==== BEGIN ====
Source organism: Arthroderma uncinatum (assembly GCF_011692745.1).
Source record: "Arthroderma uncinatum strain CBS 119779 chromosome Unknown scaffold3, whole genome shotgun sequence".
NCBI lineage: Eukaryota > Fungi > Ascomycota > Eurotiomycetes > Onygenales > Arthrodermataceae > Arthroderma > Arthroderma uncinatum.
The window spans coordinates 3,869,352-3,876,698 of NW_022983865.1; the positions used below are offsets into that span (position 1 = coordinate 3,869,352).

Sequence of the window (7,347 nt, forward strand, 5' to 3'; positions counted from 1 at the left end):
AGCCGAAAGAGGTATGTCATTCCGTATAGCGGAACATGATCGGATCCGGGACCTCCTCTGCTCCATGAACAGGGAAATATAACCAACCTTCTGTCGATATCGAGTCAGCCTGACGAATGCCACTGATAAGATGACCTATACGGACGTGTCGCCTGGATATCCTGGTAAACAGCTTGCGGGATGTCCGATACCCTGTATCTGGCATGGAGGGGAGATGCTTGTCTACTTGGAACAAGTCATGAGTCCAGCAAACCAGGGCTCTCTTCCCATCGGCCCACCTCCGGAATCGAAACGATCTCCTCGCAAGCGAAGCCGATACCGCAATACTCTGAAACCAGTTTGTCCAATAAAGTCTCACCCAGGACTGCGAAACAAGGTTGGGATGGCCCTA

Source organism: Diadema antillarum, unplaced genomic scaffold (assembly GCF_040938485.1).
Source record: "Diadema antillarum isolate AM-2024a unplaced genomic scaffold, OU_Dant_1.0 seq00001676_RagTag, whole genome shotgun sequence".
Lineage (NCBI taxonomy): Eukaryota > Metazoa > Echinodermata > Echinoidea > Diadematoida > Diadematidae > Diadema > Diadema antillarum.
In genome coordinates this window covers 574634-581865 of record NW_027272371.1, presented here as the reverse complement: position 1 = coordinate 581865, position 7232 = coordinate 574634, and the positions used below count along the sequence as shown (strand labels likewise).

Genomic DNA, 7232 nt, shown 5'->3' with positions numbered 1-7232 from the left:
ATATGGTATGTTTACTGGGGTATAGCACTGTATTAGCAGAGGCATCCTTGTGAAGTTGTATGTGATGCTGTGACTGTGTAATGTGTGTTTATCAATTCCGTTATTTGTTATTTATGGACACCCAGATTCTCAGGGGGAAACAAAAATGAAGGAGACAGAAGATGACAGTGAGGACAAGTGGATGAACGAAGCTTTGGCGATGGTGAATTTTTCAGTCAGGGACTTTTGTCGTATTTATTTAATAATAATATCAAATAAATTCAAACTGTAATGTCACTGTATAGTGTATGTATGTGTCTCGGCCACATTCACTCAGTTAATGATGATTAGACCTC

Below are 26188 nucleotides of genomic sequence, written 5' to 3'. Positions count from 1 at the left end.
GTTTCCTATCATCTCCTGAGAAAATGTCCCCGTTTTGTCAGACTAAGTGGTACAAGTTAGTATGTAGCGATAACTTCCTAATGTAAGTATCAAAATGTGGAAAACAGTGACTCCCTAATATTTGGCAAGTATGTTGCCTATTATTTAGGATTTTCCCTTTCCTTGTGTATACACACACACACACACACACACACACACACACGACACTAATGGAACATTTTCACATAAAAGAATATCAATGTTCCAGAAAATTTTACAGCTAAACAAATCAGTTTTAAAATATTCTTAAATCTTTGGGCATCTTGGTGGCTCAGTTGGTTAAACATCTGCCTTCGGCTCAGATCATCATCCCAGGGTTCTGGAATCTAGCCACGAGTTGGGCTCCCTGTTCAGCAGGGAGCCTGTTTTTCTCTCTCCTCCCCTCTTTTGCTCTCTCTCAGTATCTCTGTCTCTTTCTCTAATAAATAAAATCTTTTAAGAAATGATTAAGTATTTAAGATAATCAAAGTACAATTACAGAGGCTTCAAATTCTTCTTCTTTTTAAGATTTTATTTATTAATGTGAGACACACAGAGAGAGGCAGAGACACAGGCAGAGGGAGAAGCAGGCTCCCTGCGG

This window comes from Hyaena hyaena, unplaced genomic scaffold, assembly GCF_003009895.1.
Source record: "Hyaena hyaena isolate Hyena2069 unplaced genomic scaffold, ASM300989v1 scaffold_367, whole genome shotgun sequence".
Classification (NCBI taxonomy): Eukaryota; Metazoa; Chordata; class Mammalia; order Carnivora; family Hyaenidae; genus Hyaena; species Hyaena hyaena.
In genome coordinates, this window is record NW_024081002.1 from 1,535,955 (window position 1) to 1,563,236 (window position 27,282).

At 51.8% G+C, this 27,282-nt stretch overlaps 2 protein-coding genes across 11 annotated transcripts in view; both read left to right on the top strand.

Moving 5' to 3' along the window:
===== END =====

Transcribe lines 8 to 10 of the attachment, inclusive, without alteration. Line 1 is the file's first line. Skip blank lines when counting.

Source record: "Diadema antillarum isolate AM-2024a unplaced genomic scaffold, OU_Dant_1.0 seq00001676_RagTag, whole genome shotgun sequence".
Lineage (NCBI taxonomy): Eukaryota > Metazoa > Echinodermata > Echinoidea > Diadematoida > Diadematidae > Diadema > Diadema antillarum.
In genome coordinates this window covers 574634-581865 of record NW_027272371.1, presented here as the reverse complement: position 1 = coordinate 581865, position 7232 = coordinate 574634, and the positions used below count along the sequence as shown (strand labels likewise).